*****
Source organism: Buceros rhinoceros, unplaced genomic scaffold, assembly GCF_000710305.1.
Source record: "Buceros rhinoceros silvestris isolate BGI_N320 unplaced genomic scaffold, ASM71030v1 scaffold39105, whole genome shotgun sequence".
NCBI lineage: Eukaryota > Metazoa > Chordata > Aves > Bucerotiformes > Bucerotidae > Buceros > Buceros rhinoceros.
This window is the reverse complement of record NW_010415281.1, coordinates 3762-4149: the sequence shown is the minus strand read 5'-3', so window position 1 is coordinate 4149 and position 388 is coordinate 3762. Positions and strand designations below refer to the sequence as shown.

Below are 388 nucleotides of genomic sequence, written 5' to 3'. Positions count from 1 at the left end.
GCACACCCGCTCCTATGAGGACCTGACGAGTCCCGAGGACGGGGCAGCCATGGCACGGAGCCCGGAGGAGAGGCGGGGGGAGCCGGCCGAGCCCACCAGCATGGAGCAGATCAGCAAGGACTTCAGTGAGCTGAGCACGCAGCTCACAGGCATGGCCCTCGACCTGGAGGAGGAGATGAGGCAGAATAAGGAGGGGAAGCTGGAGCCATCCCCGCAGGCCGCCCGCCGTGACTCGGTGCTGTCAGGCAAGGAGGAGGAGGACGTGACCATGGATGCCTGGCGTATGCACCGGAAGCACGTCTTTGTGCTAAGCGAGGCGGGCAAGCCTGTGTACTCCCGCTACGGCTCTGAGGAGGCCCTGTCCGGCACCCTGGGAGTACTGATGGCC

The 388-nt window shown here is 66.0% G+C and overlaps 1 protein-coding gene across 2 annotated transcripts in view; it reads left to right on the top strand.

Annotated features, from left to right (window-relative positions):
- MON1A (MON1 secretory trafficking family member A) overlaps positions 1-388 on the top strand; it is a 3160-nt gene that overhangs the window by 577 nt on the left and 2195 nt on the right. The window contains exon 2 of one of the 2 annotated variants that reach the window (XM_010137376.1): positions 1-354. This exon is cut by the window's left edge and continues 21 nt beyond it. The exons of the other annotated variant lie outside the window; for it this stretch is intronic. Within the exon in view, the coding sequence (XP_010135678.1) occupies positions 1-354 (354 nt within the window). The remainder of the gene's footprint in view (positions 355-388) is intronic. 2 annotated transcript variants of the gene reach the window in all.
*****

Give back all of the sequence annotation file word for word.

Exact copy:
Source organism: Buceros rhinoceros, unplaced genomic scaffold, assembly GCF_000710305.1.
Source record: "Buceros rhinoceros silvestris isolate BGI_N320 unplaced genomic scaffold, ASM71030v1 scaffold39105, whole genome shotgun sequence".
NCBI lineage: Eukaryota > Metazoa > Chordata > Aves > Bucerotiformes > Bucerotidae > Buceros > Buceros rhinoceros.
This window is the reverse complement of record NW_010415281.1, coordinates 3762-4149: the sequence shown is the minus strand read 5'-3', so window position 1 is coordinate 4149 and position 388 is coordinate 3762. Positions and strand designations below refer to the sequence as shown.

Below are 388 nucleotides of genomic sequence, written 5' to 3'. Positions count from 1 at the left end.
GCACACCCGCTCCTATGAGGACCTGACGAGTCCCGAGGACGGGGCAGCCATGGCACGGAGCCCGGAGGAGAGGCGGGGGGAGCCGGCCGAGCCCACCAGCATGGAGCAGATCAGCAAGGACTTCAGTGAGCTGAGCACGCAGCTCACAGGCATGGCCCTCGACCTGGAGGAGGAGATGAGGCAGAATAAGGAGGGGAAGCTGGAGCCATCCCCGCAGGCCGCCCGCCGTGACTCGGTGCTGTCAGGCAAGGAGGAGGAGGACGTGACCATGGATGCCTGGCGTATGCACCGGAAGCACGTCTTTGTGCTAAGCGAGGCGGGCAAGCCTGTGTACTCCCGCTACGGCTCTGAGGAGGCCCTGTCCGGCACCCTGGGAGTACTGATGGCC

The 388-nt window shown here is 66.0% G+C and overlaps 1 protein-coding gene across 2 annotated transcripts in view; it reads left to right on the top strand.

Annotated features, from left to right (window-relative positions):
- MON1A (MON1 secretory trafficking family member A) overlaps positions 1-388 on the top strand; it is a 3160-nt gene that overhangs the window by 577 nt on the left and 2195 nt on the right. The window contains exon 2 of one of the 2 annotated variants that reach the window (XM_010137376.1): positions 1-354. This exon is cut by the window's left edge and continues 21 nt beyond it. The exons of the other annotated variant lie outside the window; for it this stretch is intronic. Within the exon in view, the coding sequence (XP_010135678.1) occupies positions 1-354 (354 nt within the window). The remainder of the gene's footprint in view (positions 355-388) is intronic. 2 annotated transcript variants of the gene reach the window in all.